Posted by: PMGDD | April 4, 2012

Tragedy in Redmondville – Jim Saunders

     As you will realize, this article presents many questions which can only be addressed by more observation which will have to be next winter.  However even though it is incomplete I feel it may be of interest.
     On Sunday, March 18 the Springtails in Redmondville were having a great time  on the surface of small pools of water that had formed on the road as you can see in # 3. As you can also see in # 3, many of the Springtails have maneuvered themselves into positions whereby they are either on top of or sideways to a neighbour(s). My theory is that they must sense that there is something solid under their legs before the spring is released. One website I visited said that Springtails can use their springs in water but I didn’t observe that in this case. Unfortunately in most cases the melt water that was running down the sides of the depressions in which the pools had formed, carried those who had successfully catapulted out of the pool back down into the water.
I went back on Wednesday, March 21 to get some more photos. From a standing position Springtails were visible but upon taking a closer look, I discovered they were dead, as can be seen in # 1 and # 2.
My thought after seeing them on the water on Sunday was that since they were making use of the water surface tension, they would be able to disperse after the water froze underneath them.  However I didn’t know how complex events could possibly be as this happens.
     From www.marietta.edu/~mcshaffd/aquatic/sextant/physics.htm the following:
“On the surface, water striders, Collembola (Springtails), and a host of other small animals try to avoid making a transition – that is, sinking. They all have hydrophobic bodies with one exception – the claws. The claws are hydrophilic and penetrate the water surface, allowing the animal to “get a grip” on the water surface.”
     Also I tried to find out if insects that use surface tension can get trapped as the water freezes but I had no luck.  Isn’t it likely that anything that makes use of surface tension could be easily trapped due to the water expanding and freezing around the parts of the leg (such as minute hairs) that make dents in the surface tension?  Do the hydrophilic Springtail claws which penetrate the water surface get stuck in the ice that forms above them as the air temperature drops?  There may be evidence in # 1 that this is what happened.  It appears to me that some of the bodies are missing legs or parts of legs.  What do you think? Compare # 1 with # 3. Did this happen as they tried to struggle free?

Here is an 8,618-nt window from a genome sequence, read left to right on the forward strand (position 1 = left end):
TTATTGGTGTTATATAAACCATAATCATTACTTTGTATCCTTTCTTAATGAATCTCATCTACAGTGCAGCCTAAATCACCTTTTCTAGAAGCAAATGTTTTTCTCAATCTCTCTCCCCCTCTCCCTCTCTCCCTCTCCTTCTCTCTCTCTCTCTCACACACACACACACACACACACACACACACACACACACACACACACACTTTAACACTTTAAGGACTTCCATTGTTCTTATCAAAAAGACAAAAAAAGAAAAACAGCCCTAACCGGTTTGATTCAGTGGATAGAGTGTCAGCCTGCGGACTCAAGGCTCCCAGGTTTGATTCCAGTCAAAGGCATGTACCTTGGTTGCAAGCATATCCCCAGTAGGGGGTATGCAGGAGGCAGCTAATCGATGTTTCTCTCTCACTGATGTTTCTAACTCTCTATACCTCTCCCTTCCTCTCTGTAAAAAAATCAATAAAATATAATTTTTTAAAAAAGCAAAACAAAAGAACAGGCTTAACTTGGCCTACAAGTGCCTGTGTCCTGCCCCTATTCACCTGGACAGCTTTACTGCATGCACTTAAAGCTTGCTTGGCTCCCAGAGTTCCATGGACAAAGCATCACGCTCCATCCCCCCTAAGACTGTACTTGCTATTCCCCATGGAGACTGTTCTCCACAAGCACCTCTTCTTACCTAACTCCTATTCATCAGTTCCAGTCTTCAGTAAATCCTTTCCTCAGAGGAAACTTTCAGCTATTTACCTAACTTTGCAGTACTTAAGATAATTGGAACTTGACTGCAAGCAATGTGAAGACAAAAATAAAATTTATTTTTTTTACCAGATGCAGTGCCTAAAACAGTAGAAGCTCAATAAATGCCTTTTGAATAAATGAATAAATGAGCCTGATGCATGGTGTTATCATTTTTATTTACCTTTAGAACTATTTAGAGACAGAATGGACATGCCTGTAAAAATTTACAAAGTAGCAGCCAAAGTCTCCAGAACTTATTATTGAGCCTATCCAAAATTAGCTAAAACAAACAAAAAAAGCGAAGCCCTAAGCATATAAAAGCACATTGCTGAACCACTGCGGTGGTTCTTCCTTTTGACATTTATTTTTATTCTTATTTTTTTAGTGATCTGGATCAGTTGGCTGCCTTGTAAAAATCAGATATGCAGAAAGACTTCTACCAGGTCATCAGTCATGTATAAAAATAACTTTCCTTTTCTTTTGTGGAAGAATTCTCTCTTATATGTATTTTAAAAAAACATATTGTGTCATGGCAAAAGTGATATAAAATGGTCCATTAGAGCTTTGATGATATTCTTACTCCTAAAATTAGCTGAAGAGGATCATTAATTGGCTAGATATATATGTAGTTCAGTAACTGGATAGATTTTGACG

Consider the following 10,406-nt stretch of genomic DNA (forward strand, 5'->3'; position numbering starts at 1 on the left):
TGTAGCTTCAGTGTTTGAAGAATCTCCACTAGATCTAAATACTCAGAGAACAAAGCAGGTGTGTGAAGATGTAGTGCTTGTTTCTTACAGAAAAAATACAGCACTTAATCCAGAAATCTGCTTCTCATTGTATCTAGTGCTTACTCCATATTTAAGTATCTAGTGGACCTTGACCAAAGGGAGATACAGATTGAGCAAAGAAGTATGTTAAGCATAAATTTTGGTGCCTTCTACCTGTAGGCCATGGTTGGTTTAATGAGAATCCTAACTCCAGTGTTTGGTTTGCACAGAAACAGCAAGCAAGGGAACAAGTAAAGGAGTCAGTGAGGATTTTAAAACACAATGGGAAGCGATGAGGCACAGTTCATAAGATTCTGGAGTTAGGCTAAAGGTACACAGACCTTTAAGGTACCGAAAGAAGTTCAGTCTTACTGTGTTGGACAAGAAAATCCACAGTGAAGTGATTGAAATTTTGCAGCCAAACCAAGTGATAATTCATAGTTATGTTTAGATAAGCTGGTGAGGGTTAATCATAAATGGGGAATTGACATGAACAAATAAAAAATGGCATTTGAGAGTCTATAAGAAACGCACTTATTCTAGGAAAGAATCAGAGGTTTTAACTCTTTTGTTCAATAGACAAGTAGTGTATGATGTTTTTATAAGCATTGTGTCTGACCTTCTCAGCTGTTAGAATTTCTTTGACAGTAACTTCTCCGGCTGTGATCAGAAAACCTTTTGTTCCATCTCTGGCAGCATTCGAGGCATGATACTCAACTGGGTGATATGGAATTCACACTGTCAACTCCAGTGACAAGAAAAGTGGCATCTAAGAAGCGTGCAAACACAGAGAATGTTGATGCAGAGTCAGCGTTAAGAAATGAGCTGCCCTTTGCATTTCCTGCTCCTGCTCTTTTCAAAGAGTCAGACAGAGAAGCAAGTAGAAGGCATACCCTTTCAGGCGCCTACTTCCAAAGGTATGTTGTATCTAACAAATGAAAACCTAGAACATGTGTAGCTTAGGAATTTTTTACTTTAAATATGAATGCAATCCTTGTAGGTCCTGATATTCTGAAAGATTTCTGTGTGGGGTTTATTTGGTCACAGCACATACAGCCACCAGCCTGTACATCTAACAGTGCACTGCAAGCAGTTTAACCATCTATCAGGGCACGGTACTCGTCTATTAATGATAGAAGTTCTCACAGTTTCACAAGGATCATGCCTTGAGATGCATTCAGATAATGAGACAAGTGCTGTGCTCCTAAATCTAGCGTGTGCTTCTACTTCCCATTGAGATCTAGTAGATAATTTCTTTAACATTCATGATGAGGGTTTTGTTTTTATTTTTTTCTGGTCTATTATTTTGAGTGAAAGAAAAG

The ice and snow melted during the day and as the volume of water built up, some bodies were swept downstream.  # 2 is a photo of some that were caught by pine needles laying in the water flow.  There were also many bodies located upslope from the channel which may have lost flotation as the water level dropped during the downward erosion of the channel.
     From www.waterencyclopedia.com/En-Ge/Fresh-Water-Physics-and-Chemistry-of.HTML the following:
     “The mutual attraction of water molecules allows water to form thin and continuous films and also creates surface tension. At the surface of water, the molecules grab on to each other even more tightly because there are no molecules pulling on them from the air above. As the molecules on the surface stick together, they form an invisible “skin” called surface tension. For instance, pond skaters (sometimes also called water striders), along with other similar insects, can walk on the water without sinking because the surface tension of the water is strong enough to hold them. The feet of the insects actually make tiny dents in the surface tension—but not enough to break the tension—allowing them to stride or skate across the water. ”
     On March 24 with the temperature dropping below zero, I visited the road again.   Again there were many bodies on the ice surface.   I have attached a photo of one with its furcula (spring) showing (#4).   This led me to think that the spring may have been used in trying to free itself and because of its position at the rear of the body it would tend to lift the rear end. Consequently the rear and middle legs might be apt to be torn off in this activity.   Eventually there might only be one leg left intact but trapped by ice.
     I stand corrected about them springing off the water.  On March 24 I did observe one doing so.

 Certainly many more questions to answer. – Jim


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